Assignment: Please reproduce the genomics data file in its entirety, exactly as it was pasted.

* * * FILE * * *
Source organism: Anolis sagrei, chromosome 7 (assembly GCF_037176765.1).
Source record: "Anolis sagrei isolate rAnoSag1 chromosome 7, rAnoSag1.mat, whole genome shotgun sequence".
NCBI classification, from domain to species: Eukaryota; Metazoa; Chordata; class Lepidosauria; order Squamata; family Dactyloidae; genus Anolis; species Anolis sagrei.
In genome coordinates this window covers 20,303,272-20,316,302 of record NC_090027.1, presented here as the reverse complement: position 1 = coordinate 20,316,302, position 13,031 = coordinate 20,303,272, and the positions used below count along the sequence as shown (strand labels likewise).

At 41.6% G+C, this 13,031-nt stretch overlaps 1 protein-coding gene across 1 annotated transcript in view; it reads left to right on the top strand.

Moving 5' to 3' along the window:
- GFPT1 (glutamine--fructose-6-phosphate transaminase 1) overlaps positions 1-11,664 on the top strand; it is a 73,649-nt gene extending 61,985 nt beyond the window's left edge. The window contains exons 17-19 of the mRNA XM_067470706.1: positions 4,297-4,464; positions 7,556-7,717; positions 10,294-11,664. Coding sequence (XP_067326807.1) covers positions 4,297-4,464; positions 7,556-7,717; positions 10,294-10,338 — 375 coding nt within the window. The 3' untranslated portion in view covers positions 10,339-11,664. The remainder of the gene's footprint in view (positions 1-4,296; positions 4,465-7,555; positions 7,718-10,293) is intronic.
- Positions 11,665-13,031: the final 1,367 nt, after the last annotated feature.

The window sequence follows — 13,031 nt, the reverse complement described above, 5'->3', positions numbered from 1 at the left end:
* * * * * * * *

Source organism: Anolis sagrei, chromosome 7 (assembly GCF_037176765.1).
Source record: "Anolis sagrei isolate rAnoSag1 chromosome 7, rAnoSag1.mat, whole genome shotgun sequence".
NCBI classification, from domain to species: Eukaryota; Metazoa; Chordata; class Lepidosauria; order Squamata; family Dactyloidae; genus Anolis; species Anolis sagrei.
In genome coordinates this window covers 20,303,272-20,316,302 of record NC_090027.1, presented here as the reverse complement: position 1 = coordinate 20,316,302, position 13,031 = coordinate 20,303,272, and the positions used below count along the sequence as shown (strand labels likewise).

At 41.6% G+C, this 13,031-nt stretch overlaps 1 protein-coding gene across 1 annotated transcript in view; it reads left to right on the top strand.

Moving 5' to 3' along the window:
- GFPT1 (glutamine--fructose-6-phosphate transaminase 1) overlaps positions 1-11,664 on the top strand; it is a 73,649-nt gene extending 61,985 nt beyond the window's left edge. The window contains exons 17-19 of the mRNA XM_067470706.1: positions 4,297-4,464; positions 7,556-7,717; positions 10,294-11,664. Coding sequence (XP_067326807.1) covers positions 4,297-4,464; positions 7,556-7,717; positions 10,294-10,338 — 375 coding nt within the window. The 3' untranslated portion in view covers positions 10,339-11,664. The remainder of the gene's footprint in view (positions 1-4,296; positions 4,465-7,555; positions 7,718-10,293) is intronic.
- Positions 11,665-13,031: the final 1,367 nt, after the last annotated feature.

The window sequence follows — 13,031 nt, the reverse complement described above, 5'->3', positions numbered from 1 at the left end: